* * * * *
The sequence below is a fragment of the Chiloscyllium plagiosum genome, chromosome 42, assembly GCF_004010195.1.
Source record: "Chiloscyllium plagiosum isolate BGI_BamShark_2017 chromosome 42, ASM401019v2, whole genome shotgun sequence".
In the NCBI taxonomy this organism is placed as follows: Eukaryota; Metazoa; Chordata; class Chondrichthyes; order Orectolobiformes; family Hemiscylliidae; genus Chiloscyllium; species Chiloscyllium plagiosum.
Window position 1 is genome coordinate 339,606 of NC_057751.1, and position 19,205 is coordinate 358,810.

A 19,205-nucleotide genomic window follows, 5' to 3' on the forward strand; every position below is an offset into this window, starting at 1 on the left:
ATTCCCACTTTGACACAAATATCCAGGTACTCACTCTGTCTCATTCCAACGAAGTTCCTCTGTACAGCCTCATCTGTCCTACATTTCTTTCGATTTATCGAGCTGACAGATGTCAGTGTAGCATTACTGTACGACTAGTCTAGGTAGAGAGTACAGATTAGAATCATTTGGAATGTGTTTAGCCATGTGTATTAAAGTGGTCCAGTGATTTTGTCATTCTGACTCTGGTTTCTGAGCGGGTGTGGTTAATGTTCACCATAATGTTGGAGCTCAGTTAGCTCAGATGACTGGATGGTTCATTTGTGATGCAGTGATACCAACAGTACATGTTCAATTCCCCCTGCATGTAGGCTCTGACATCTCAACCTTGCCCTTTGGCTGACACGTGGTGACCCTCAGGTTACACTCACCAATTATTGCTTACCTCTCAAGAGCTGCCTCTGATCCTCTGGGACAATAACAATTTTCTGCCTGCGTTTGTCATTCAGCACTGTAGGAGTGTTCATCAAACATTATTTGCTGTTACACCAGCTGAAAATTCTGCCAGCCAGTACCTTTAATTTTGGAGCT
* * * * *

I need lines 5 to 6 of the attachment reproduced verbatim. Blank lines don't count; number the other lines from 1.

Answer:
A 19,205-nucleotide genomic window follows, 5' to 3' on the forward strand; every position below is an offset into this window, starting at 1 on the left:
ATTCCCACTTTGACACAAATATCCAGGTACTCACTCTGTCTCATTCCAACGAAGTTCCTCTGTACAGCCTCATCTGTCCTACATTTCTTTCGATTTATCGAGCTGACAGATGTCAGTGTAGCATTACTGTACGACTAGTCTAGGTAGAGAGTACAGATTAGAATCATTTGGAATGTGTTTAGCCATGTGTATTAAAGTGGTCCAGTGATTTTGTCATTCTGACTCTGGTTTCTGAGCGGGTGTGGTTAATGTTCACCATAATGTTGGAGCTCAGTTAGCTCAGATGACTGGATGGTTCATTTGTGATGCAGTGATACCAACAGTACATGTTCAATTCCCCCTGCATGTAGGCTCTGACATCTCAACCTTGCCCTTTGGCTGACACGTGGTGACCCTCAGGTTACACTCACCAATTATTGCTTACCTCTCAAGAGCTGCCTCTGATCCTCTGGGACAATAACAATTTTCTGCCTGCGTTTGTCATTCAGCACTGTAGGAGTGTTCATCAAACATTATTTGCTGTTACACCAGCTGAAAATTCTGCCAGCCAGTACCTTTAATTTTGGAGCT